Winston Lee Kinsey, Ph.D.



Dr. Kay R. Dickson, “Winston Lee Kinsey, Ph.D.,” Appalachian State University Libraries Digital Collections, accessed May 23, 2024,

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Winston Lee Kinsey, Ph.D.


Appalachian State University
Universities and colleges--Faculty


Dr. Kay R. Dickson




Biographical sketches


Boone (N.C.)

Spatial Coverage

Temporal Coverage



Professor Emeritus

Biographical Text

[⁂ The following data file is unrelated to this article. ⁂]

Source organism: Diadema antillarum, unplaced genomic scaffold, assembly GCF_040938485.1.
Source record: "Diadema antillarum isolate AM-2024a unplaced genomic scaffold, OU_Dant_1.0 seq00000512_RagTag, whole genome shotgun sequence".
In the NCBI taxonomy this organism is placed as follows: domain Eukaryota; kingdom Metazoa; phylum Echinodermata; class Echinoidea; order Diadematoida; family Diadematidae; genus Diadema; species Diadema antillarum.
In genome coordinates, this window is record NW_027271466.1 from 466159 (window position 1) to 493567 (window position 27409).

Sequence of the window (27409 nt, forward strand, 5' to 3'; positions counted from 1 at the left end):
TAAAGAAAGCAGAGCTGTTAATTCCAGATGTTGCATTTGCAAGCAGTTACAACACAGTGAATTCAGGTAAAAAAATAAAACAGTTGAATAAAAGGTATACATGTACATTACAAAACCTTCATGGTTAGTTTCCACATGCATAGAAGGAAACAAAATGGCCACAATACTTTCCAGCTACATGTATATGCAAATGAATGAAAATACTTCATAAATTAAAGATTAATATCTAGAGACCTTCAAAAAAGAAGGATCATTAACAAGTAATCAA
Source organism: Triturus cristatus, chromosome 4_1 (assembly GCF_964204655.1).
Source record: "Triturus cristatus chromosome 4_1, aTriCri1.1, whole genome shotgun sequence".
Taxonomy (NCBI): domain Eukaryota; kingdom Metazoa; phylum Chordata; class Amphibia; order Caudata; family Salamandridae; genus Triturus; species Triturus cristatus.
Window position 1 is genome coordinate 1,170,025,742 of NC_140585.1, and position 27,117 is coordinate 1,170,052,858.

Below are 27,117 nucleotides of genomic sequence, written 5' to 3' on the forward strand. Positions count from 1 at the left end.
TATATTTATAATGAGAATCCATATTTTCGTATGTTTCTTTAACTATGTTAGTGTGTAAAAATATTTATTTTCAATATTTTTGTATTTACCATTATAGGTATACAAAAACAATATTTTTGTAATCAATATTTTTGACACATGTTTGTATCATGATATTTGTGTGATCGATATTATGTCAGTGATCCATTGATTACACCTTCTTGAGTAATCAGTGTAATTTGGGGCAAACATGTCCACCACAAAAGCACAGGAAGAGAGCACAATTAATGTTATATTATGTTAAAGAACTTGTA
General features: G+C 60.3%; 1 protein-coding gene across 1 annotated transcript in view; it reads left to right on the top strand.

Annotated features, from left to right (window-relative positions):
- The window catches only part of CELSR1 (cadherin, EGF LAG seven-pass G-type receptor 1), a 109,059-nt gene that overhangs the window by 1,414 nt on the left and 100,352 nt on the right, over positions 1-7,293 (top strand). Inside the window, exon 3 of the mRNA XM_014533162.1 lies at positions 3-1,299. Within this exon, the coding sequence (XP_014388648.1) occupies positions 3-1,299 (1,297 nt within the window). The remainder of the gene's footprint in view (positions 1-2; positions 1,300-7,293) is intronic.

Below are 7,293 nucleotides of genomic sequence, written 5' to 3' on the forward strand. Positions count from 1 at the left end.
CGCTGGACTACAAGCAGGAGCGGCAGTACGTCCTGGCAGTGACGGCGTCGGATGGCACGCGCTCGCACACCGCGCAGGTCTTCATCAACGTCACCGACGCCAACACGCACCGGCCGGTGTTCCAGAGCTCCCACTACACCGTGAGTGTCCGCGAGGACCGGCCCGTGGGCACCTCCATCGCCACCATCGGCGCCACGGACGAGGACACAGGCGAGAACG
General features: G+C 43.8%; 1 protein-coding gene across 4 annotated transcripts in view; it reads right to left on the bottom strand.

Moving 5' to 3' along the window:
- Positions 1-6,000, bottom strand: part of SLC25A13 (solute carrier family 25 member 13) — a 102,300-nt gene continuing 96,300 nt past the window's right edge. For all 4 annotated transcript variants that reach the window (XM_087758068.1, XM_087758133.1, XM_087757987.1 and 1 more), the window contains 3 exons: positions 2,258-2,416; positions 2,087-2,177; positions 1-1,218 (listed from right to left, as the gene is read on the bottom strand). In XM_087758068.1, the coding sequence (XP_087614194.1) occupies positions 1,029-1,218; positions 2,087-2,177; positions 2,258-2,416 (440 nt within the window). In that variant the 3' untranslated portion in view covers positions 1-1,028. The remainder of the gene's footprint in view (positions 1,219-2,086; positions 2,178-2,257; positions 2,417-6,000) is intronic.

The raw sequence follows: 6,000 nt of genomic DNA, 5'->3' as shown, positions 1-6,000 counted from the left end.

Professor Emeritus of History Winston Lee Kinsey, a native of the ranching area of the Texas Hill Country, was born in Lampasas, Texas, in March 1943. Both sides of Dr. Kinsey's family reflected the rural heritage and westward movement in the United States in the nineteenth century. Two of his paternal ancestors, Catherine Greer and Jackson Smith, came from the Appalachian region and arrived in Texas about 1860. Dr. Kinsey remembers his grandparents with great fondness, one great-grandmother being born in Texas in 1869, soon after the Civil War. Orphaned as a small child and receiving only about a year of classroom education, she was taught by her grandchildren to read and write when she was around sixty-five years old. She died in 1968, therefore living from the Civil War Reconstruction through the Vietnam War and the maturing of the U. S. space program. Dr. Kinsey's mother, Loretta Jernigan Kinsey, and his father, Lee Roy Kinsey, who married for sixty years, were deeply affected by the Great Depression (with the loss of family farms). Dr. Kinsey's youth was primarily spent on ranches and farms. The family was able to buy a 228-acre farm located in the Black Waxy Prairies of Central Texas, in a community of German-, Czech-, and English-descent farmers. The drought years, 1954-1957, were challenging, although Dr. Kinsey loved farm work, including tending sheep and cattle, hoeing, and pulling cotton and corn by hand. Since he started plowing at the age of ten, plowing most of the home farm, plus much land for neighbors, he likes to say that he was reared on a tractor. He also worked on a grain "threshing" crew (with wagons pulled by mules). Most of Dr. Kinsey's early education was in a small rural public school at Salado, Texas, where he graduated in 1961 in a class of fifteen students. He received a full scholarship to study agriculture at Texas A&M, but for some reason he declined and entered a nearby women's college, the University of Mary Hardin-Baylor, where he majored in history and English and had minors in education and religion. Transferring to Baylor University in 1963, he followed the same program of study and graduated with a B. A. degree in 1964. Dr. Kinsey married, in 1964, Barbara Bone, who had also attended the University of Mary Hardin-Baylor and Baylor University. After teaching in the Texas City public schools from 1965 to 1966, Kinsey entered the Ph.D. program in history at Texas Tech University, choosing this university because it was the only one offering a field in African History. In 1969, at age twenty-six, he completed his Ph.D. studies and took a position at Appalachian State University, teaching History of World Civilizations. His first chair was Dr. Roy Carroll, who also came to the university in 1969, and Dr. Kinsey regards him as a wonderful chair and mentor. In the academic year 1970-1971, Dr. Kinsey began teaching two courses in African History at Appalachian State and continued to do so for the next thirty-two years. In this endeavor, he and the university were pioneers. Although Dr. Kinsey's overseas travels were somewhat limited, he attended the Institute of African Studies at the University of Ghana for the summer of 1973; later, in 1994, he was able to spend a month in the southern African Republic of Botswana (where he helped develop experimental gardens, using modified hydroponics, and working with village women and a missionary who was also chair of a department in the College of Agriculture at the University of Botswana). Dr. Kinsey's concern for teaching non-Western history led him, in the summer of 1974, to a special institute at Davidson College (sponsored by Duke University and the State Department of Public Instruction) to study the teaching of Africa and Asia in public schools, colleges, and universities. For many years he was Appalachian State's institutional representative to the South Atlantic States Association for Asian and African Studies (and chair for the Educational Visual Resources Committee) and was active in the Southeastern Regional Seminar in African Studies. He served as president of the North Carolina Association of Africanists for a year, arranging a conference that met at North Carolina A & T University. He also wanted to include knowledge of Appalachian history as much as possible and served as Appalachian State's institutional representative to the Appalachian Consortium for several years, and, in the 1980s and 1990s, as vice president and president of the Watauga County Historical Society. During almost all of his thirty-five-year career at Appalachian State, Dr. Kinsey was heavily involved in service for the students, his department, the college, and the university. He was a member (and chair for many years) of the Department Advisement Committee from the early 1970s through his official retirement in 2002. As assistant dean of the College of Arts and Sciences from 1977 through 1981, his major task was to oversee student records and advisement for the college. He was involved in the founding of a more professional Orientation Program for undergraduates and served as a faculty leader in orientation for freshmen and transfers for the college and university (and usually also for those planning to be history majors). He was the founding president of Appalachian State's chapter of Phi Kappa Phi Interdisciplinary Honor Society, and he served on the Department of History's Personnel Committee many times. Dr. Kinsey was inducted in 1999 into the Academy of Outstanding Teachers in the College of Arts and Sciences. After fully retiring in 2004, he was now willing to perform public service in another way. He ran for office as a Watauga County commissioner from the eastern (fifth) district and was elected in November 2004. He has been active as a commissioner in building a new Watauga County High School on a new campus. He is currently serving as the commissioner to oversee the development of a new county plan. In his spare time, Dr. Kinsey still raises sheep on his farm in Stony Fork, where he and Barbara have lived since 1974. He reads widely in soil science; in the history of Judaism, Christianity, and Islam; in alternative energy (such as wind, solar, and hydrogen) in a post-oil age; in the history of the collapse of societies and civilizations; in the war in Iraq; and in historical novels. Dr. Kinsey and Barbara had three children: Tricia, Robyn, and Scott. Regrettably, Scott was born with multiple congenital heart defects, resulting in six heart surgeries. He, however, led a full and active life until his death in 1991 at age thirteen. The daughters of Dr. and Mrs. Kinsey live in North Carolina. Tricia has a master's degree from Duke and works as a nurse practitioner in pediatrics in Caldwell County. Robyn majored in journalism at UNC-Chapel Hill and has served for about fifteen years as a television news producer and freelance producer of educational and charitable videos. Both daughters have two children, who help bring the Kinsey farm to life on a regular basis. Dr. Kinsey and Barbara recently celebrated their forty-fourth wedding anniversary and hope for many more. Sources: Appalachian State University files and personal correspondence. -Kay R. Dickson